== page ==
In today’s tutorial, we will look at how we can subtract months from a date in Google Sheets, and another month calculation that is commonly used in a practical setting.
Let’s get started.
3 Ways to Subtract Months from Date in Google Sheets
1. Using the DATE function to Subtract Months in Google Sheets
The DATE function is the go-to approach for many users when it comes to adding or subtracting date values in Google Sheets.
DATE(year, month, day)
As you can see, the function takes all three values: year, month, and day, into the equation to calculate. However, this time, we will only focus on the month side of things.
Here we have a simple dataset of dates (MM/DD/YYYY) from which we will be subtracting 5 months. Let’s see how we can do that with the DATE function.
As you can see, the DATE function needs you to extract the individual fields of the year, month, and day from the date with the YEAR, MONTH, and DAY functions. Only then can you add or subtract from these fields.
To subtract 5 months from the date, we simply minus (-) from the month field of the function.
Note: To add to any field, just use plus (+).
We can even use a cell reference to slightly automate our task:
Note: We have locked our cell reference with absolutes ($) for all result cells.
2. Using EDATE Function to Subtract Months in Google Sheets
One of the biggest problems with the DATE function is that no matter which field you are calculating, you have to extract all three date fields every time. So, you can see why we consider it to be inefficient when we are only calculating with the month field.
Fortunately for us, we have a perfect alternative for DATE when it comes to adding or subtracting only months from a date. It is the EDATE function.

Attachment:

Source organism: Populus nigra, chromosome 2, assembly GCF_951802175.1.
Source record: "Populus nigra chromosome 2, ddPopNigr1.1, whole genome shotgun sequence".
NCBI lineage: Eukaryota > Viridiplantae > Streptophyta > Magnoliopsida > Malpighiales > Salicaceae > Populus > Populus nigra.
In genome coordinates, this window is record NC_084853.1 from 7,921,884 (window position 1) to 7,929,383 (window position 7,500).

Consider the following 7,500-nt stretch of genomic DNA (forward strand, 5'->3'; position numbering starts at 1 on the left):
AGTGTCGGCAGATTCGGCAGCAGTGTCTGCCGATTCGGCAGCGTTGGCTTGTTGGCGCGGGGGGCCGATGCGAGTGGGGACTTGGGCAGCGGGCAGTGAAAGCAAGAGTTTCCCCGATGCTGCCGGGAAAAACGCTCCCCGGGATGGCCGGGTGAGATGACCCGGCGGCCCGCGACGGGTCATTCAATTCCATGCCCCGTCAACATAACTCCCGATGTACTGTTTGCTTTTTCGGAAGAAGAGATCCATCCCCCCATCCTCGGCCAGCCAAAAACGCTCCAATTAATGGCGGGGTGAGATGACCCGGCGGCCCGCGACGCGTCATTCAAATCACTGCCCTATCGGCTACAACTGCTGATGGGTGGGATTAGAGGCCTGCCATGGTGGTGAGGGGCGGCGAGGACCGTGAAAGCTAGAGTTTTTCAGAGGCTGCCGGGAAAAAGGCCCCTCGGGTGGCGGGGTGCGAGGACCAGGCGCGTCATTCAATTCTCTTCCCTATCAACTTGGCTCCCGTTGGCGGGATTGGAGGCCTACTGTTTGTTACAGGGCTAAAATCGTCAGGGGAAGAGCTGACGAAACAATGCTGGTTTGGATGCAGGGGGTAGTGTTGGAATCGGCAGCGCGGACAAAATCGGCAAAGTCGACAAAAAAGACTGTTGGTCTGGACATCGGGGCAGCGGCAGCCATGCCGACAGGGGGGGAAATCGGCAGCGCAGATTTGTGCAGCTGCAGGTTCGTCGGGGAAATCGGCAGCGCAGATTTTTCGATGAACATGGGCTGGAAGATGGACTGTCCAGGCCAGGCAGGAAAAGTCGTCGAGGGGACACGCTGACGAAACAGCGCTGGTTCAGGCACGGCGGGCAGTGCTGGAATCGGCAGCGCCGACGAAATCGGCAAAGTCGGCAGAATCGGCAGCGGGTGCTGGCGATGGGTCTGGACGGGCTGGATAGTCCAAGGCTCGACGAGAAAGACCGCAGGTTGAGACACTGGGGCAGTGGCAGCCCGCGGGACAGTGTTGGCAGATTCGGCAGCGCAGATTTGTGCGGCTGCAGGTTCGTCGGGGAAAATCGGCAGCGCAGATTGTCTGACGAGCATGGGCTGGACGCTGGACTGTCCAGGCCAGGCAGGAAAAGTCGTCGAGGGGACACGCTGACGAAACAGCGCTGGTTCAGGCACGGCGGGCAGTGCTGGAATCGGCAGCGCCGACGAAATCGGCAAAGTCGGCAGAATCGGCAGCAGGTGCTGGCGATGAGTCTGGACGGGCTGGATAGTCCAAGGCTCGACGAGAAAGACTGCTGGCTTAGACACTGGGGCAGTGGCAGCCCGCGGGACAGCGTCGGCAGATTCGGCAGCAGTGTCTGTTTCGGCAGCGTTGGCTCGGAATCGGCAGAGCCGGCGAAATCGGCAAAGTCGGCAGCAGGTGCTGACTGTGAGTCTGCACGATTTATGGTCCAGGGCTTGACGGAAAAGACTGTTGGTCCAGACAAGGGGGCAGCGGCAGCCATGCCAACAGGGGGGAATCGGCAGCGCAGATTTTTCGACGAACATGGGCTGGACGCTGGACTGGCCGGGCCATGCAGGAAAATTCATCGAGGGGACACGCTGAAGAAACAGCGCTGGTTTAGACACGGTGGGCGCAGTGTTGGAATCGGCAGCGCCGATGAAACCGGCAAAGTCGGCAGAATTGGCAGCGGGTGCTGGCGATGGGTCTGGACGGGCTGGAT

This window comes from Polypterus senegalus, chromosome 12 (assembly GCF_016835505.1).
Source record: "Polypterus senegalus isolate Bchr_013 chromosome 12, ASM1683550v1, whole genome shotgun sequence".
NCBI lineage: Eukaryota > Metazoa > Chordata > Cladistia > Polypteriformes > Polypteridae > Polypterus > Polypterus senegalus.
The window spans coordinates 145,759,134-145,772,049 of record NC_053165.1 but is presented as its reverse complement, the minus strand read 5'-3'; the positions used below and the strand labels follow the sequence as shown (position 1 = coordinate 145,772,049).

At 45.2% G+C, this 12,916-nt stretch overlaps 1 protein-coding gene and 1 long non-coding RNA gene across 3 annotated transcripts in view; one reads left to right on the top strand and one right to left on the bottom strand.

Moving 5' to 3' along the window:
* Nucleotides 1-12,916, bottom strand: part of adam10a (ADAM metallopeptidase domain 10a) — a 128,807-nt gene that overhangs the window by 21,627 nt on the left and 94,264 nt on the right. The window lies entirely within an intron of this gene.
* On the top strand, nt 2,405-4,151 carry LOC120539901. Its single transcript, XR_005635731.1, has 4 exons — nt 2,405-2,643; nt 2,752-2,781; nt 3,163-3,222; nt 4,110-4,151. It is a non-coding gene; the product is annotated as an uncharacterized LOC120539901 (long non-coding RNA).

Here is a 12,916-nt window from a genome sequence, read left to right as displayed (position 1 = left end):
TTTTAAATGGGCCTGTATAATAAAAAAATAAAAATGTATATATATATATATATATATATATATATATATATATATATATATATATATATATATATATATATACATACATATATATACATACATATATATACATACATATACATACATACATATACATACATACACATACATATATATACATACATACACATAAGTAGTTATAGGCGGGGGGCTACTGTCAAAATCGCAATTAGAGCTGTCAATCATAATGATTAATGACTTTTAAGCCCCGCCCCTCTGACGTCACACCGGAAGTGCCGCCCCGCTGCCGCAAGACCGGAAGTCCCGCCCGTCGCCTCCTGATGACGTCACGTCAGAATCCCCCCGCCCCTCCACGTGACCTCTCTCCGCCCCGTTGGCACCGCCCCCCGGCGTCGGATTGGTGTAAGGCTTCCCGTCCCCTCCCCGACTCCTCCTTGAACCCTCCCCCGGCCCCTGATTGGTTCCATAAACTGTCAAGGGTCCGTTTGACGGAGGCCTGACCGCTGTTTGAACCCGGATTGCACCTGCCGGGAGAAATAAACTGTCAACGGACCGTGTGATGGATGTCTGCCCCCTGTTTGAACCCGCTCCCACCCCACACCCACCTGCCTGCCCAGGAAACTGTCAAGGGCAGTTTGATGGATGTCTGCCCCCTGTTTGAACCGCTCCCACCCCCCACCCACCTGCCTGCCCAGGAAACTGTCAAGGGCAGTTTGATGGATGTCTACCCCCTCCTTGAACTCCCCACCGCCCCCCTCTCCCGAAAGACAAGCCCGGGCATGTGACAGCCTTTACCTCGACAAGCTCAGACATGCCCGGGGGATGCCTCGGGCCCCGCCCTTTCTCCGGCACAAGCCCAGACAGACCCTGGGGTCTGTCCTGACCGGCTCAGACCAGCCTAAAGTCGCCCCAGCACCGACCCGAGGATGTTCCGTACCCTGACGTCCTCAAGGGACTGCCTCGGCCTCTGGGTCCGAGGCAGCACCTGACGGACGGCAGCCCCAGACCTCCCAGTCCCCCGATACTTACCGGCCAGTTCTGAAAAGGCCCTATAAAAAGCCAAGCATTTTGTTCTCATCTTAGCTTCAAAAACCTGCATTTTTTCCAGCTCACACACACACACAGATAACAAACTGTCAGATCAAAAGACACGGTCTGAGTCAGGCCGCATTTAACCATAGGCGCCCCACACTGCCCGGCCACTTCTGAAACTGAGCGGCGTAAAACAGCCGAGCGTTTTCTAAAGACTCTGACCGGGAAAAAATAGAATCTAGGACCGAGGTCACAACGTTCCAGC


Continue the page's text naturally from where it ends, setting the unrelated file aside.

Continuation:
The EDATE function syntax:
Let’s directly jump into the action:
To subtract months from date using the EDATE function, we must put a negative number in the [months] field. Inputting a positive number will add the months.
As simple as this is, we have to get slightly creative if we want to extract the number of months to subtract from a different cell. Especially if it is given as a positive integer as we have in our worksheet.
In such cases, we update our formula to something like this:
The minus (-) and the subtraction value has to be concatenated with an ampersand (&) to get the job done.
3. Calculate the Difference between two Dates in Terms of Month
One of the more common date calculations we do in a spreadsheet is to find the difference between two days. Thus following the subject of our article today, we will see how we can find the difference in months between the two dates.
The perfect function for this method is the DATEDIF function.
DATEDIF(start_date, end_date, unit)
For our example, let’s use the following dataset to find the difference between dates in months in Google Sheets:
The “M” in the unit field stands for months, which is used to find the difference in months. Similarly, we can use “D” for days and “Y” for years.
Calculate Months from Today
We can pair the DATEDIF function with the TODAY function to find the difference in months between a date and the current date.
To calculate the number of months from the current date to a date in the future:
To calculate the number of months from a date in the past till the current date:
Example: Calculate Tenure in Months in Google Sheets
Let’s use whatever we have learned so far to use it in something practical: Calculating tenure in terms of months.
In a practical setting, there will be a lot of entries where the employees are still employed. For those end dates, we use the TODAY function as it gives a “running” date that updates with the worksheet automatically
However, that is the end of anything complicated for this example. Because the general formula remains unchanged:
That concludes all the ways we can subtract months from a date in Google Sheets. Thanks to functions like EDATE and DATEDIF that can focus on only month calculation, the task becomes that much easier.
Feel free to leave any queries or advice you might have for us in the comments section below.